Master thesis

back to list
Multi-Compartment Neuron Emulation
The Electronic Vision(s) Group designs micro chips capable of reproducing biologically realistic neural network models. A new chip, implementing multi-compartment models is currently in production and will be available soon for experiments. The announced thesis will reproduce theoretical results on this chip and work on transferring our single-compartment calibration algorithm onto the new framework.

Background: In vivo measurements of biological neural networks allow a macroscopic view on large networks with uncontrolled connectivity. In vitro experiments on the other hand can give a detailed view on single cell operation or small networks. Computer simulations are used to close the gap between both methods.
So called neuromorphic hardware tries to emulate the differential equations on the brain in a mostly analog fashion to construct microchips being able to reproduce biological behavior of the nervous system for extending knowledge about the brain and to gain access to its computational power. These devices can be an efficient alternative to computer simulations.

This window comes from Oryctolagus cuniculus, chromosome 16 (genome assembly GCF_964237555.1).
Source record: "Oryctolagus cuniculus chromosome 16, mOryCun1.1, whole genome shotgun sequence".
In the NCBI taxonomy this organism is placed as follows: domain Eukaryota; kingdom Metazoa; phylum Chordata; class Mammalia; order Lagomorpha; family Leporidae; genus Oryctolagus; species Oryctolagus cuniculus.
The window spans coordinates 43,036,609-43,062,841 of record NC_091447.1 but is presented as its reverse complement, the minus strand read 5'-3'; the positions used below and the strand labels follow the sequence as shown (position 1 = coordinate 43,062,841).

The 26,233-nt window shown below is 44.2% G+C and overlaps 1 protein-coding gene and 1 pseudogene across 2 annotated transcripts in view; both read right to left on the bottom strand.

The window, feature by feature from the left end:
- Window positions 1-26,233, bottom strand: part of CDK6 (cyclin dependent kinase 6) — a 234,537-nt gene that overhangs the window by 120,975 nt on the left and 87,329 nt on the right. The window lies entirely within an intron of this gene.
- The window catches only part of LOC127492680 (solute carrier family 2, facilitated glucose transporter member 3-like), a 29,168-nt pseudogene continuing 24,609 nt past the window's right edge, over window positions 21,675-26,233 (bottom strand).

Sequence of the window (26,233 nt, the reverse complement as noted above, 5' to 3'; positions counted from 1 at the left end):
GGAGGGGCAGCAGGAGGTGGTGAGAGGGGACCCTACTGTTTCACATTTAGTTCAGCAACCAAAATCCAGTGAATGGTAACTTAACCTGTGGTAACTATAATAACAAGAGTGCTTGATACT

Most simulations and emulations use point-neuron models, which is a heavy simplification of a biological cell. The next more complex step is the use of a multi-compartment neuron model.

Thesis: We have developed a new micro chip with multi-compartment neurons which will be returned from production soon. We will provide first operation and basic experiments; more complex experiments will be done by the student.
A calibration algorithm exists for our single-compartment chips. This mechanism has to be transfered onto the new single-compartment neurons. Finally it has to be extended for multi-compartment calibration.

Perspective: Our projects are founded by the EU-project BrainScaleS which involves contacts to an international, interdisciplinary consortium of circa one hundred scientists. Several formal students of our group are now working in project partners' labs.
Neuromorphic Engineering is a growing field with expected major breakthroughs in the next years.
Practical knowledge gained in this thesis may be a good preparation for a job in the industry, too.

  • Basic C/CPP programming skills
  • Interest in neuroscience and electronics
  • Skills in Electronics (Lecture “Electronics for physicists” for example)
Sebastian Millner
Marc-Olivier Schwartz
more information